Saturday, September 13, 2014

The NFL Shows its Compassionate Side

The National Football League – and indeed, the sport of football itself – is under a lot of fire lately, with scrutiny over damaging concussions, videos of domestic violence, and even charges that the game encourages homophobia and teaches children misogyny. But there is a positive, compassionate side of the league that tends to get lost among the volleys of criticism.

When Cincinnati Bengals’ defensive tackle Devon Still, for example, learned in June that his beautiful 4-year-old daughter Leah had Stage 4 pediatric cancer, “I just broke down in tears and couldn’t stop crying. It’s like my whole world turned upside down.” Still wasn’t able to give the team 100% after that, and eventually he was cut from the squad.

But the Bengals then offered him a slot on their practice squad, providing him with a paycheck, health insurance, and more time to spend with Leah. “They could have just washed their hands of me and said that they didn’t care what I was goin’ through off the field,” Devon Still said. But they didn’t; they took the high road. The Bengals organization showed real class and compassion.

Another Devon, safety Devon Walker from Tulane University in New Orleans, was paralyzed from the neck down after a collision during a 2012 game against the University of Tulsa. He is bound to a wheelchair and needs a ventilator to help him breathe.

Nevertheless, Tulane Coach Curtis Johnson said that Walker was a big part of the team’s success the following year: its first winning season and bowl game since 2002. “I didn’t have to do any pregame speeches at home because he did them all,” Johnson said. “And he policed the locker room. He policed those guys. He was around all the time. This kid deserves it all. He’s very inspirational.”

Walker, who also went on to become the recipient of the 2013 Disney Spirit Award, an honor given annually by Disney Sports to college football’s most inspirational figure, became an unofficial member of the New Orleans Saints family as well. Then at the end of May, just hours before graduating from college, the Saints surprised Walker by signing him to an official contract. “I’m proud to be up here with him, and I’m super proud of his recovery and the way he’s handled this and the way he’s approached this,” said Coach Sean Payton. “Obviously he’s been an inspiration to our region, to our community, New Orleans, the Tulane family, and it’s carried over to us on the Saints.”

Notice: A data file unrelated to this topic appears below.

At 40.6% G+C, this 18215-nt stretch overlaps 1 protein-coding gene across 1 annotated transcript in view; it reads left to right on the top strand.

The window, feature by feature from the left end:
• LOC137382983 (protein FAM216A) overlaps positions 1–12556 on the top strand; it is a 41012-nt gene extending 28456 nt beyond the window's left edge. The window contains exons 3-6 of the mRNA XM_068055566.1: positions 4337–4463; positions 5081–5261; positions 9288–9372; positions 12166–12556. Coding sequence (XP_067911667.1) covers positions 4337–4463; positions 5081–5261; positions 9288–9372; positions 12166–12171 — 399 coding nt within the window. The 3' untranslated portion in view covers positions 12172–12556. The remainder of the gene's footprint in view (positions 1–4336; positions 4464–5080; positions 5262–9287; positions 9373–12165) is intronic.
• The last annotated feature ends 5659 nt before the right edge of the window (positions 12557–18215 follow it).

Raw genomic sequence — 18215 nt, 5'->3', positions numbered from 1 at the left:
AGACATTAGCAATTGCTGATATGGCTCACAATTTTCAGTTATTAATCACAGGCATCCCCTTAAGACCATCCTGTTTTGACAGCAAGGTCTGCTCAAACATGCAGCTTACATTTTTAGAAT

“To me, this is almost like one of my dreams come true,” said Devon Walker. “I’ve been a Saint since before I was walking. Just to be a part of this team, just to be around the players is more than I could have hoped.”

Those are just two highlights of the NFL’s more uplifting side. The league also offers a support program called NFL Player Engagement, whose mission is “to optimize and revolutionize the personal and professional growth of football players through continuous guidance and support before, during and beyond their NFL experience.” It “prepares and supports players with matters such as physical and mental health, family safety, lifestyle and transition into their post-NFL life.” Its goal is “to serve and assist as a resource for parents, coaches and athletes in using football as a catalyst to build and develop life skills for success.” One of the related programs is All Pro Dad, which offers resources for fatherhood and aims “to interlock the hearts of the fathers with their children.”

As for causes outside the league, the NFL is widely known as a very charitable organization. This is to say nothing of the caring and philanthropic acts of countless individual players throughout the NFL, past and present, who offer their time and celebrity to various causes.

“We are losing the compassionate side of sports,” former San Francisco 49ers star Ronnie Lott worried back in 1986. In the high-testosterone, hard-hitting world of professional football, that is a legitimate concern. But I think that today, despite the very public issues currently plaguing the National Football League, there is plenty of evidence that football’s compassionate side is more active than ever.

(This article originally appeared here on Acculturated, 9/10/14